Use of Radioisotopes in Nuclear Medicine

One of the recent branches of medical science is the nuclear medicine. Various various elements nuclear medicine uses radiation for generating diagnostic information relating to functioning of specific organisms. Such radiation is also used for therapeutic treatment of ailing organs. Such diagnostic processes have now become a routine affair in medical science.

Use of Radioisotopes and Radiotherapy

Radioisotopes for radiotherapy are often used in the treatment of –

• Cancer of any type;

• Tumors and other external and internal disfigurations in human anatomy;

• It targets the damaged, effected, or ailing cells and destroys them;

• Since use is painless the demands are growing rapidly.

Use of Radioisotopes in Nuclear Medicine

In nuclear medicine the radioisotopes are used for detecting the specific functions of the organs or for treating the diseases. The reasons for its widespread use are

• Diagnosis is quick and accurate about the illness of the patient;

• Organs like thyroid, bones, heart, and liver can get damaged pretty easily and disorders in their functioning can be detected using radiations;

• As many as five Nobel laureates were associated with the development of radioisotopes based detecting methods in medical science;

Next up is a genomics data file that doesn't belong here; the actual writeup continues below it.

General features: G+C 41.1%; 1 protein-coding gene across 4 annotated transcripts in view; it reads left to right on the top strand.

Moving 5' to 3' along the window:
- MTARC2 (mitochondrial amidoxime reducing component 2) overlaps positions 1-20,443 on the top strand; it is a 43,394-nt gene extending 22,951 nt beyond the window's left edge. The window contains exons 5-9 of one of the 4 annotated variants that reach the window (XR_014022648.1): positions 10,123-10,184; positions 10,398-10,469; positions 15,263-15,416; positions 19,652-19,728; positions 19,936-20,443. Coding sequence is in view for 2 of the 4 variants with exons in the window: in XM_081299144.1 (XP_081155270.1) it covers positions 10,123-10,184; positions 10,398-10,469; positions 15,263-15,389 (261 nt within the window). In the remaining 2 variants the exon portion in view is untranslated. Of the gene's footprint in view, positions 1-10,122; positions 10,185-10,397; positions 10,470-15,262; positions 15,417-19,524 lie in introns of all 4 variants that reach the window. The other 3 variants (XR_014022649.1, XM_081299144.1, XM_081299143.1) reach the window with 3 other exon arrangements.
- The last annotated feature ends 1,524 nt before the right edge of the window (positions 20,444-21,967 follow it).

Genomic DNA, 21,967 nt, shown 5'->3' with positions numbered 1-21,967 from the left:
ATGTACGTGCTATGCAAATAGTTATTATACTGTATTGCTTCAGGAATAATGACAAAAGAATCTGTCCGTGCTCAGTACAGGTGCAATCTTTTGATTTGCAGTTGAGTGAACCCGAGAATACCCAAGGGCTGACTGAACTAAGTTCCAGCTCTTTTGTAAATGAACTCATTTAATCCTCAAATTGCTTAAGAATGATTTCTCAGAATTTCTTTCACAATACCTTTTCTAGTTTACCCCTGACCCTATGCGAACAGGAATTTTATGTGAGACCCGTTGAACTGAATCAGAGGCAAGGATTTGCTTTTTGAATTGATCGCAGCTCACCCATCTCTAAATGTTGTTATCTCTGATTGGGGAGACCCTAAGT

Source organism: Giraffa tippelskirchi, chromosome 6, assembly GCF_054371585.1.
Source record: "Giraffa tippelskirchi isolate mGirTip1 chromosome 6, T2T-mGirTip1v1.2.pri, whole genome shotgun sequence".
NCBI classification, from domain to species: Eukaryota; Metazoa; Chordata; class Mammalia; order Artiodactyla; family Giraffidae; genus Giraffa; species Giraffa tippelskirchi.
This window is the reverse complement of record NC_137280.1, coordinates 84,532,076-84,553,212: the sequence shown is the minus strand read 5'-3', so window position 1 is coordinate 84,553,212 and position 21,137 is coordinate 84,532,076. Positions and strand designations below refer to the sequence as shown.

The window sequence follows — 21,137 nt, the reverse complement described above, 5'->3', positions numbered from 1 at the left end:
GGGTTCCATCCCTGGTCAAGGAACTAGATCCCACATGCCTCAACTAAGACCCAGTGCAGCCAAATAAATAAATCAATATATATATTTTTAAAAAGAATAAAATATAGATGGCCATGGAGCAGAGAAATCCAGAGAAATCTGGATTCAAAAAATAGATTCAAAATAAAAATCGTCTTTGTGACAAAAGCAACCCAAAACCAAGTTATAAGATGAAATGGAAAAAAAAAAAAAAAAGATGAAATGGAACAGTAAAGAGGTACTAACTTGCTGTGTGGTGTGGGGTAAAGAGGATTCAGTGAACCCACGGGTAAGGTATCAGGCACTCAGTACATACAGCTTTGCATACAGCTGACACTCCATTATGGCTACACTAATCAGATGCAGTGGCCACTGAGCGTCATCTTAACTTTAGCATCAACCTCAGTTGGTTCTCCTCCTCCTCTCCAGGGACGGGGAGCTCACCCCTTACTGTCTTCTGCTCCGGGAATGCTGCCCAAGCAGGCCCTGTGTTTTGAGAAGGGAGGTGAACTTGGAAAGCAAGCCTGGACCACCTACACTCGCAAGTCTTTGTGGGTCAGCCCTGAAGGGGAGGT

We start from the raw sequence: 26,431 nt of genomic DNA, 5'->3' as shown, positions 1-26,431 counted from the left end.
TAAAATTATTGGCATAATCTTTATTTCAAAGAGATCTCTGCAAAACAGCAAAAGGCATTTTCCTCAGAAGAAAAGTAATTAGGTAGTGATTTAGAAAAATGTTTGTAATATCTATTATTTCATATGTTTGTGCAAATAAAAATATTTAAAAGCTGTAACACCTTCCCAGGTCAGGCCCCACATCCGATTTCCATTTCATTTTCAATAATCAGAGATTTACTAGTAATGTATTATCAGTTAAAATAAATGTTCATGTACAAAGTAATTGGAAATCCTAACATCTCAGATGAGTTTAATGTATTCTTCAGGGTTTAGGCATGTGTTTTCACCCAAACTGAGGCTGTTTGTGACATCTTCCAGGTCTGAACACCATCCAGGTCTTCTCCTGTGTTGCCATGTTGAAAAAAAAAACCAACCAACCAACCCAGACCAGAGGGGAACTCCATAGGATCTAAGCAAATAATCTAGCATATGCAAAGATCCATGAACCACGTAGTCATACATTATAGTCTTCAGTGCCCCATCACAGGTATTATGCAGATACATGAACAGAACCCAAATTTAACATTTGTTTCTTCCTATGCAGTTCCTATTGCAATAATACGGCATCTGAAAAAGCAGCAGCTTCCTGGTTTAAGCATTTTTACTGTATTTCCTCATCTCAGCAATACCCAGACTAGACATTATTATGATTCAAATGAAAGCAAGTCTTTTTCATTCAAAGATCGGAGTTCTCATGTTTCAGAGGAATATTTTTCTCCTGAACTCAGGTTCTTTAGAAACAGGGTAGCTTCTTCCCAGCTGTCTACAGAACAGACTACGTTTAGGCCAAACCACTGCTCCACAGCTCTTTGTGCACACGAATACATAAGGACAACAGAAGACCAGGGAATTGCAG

• More than ten thousand hospitals across the globe use radioisotopes in medicine;

• 90% of these uses are for diagnostic purposes;

• Common radioisotope used in diagnosis is the technetium-99 that is used in over thirty million procedures a year accounting for over 80% of all medicine procedures in the world.

Frequencies of Radioisotopes Use

26% of the world population resides in developed countries. Frequency of use of nuclear medicines and therefore radioisotopes in these countries come to 1.9% per annual. Over 18 million frequencies are used in United States alone for around 305 million people. Such frequencies in Europe come to about ten million for 500 million people. Use of radioisotopes comes to around 560,000 in Australia for 21 million people.

Specific Use of Radioisotopes in Medical Procedures

36% of the total radiation exposure is used for the computed X-ray tomography or CT scan as they are often known. According to the US National Council on the Radiation Protection and Measurements Report of the year 2009, the exposure to radiation in US has increased from 3.6 millisievert to that of 6.2 millisieverts during 1980-2010.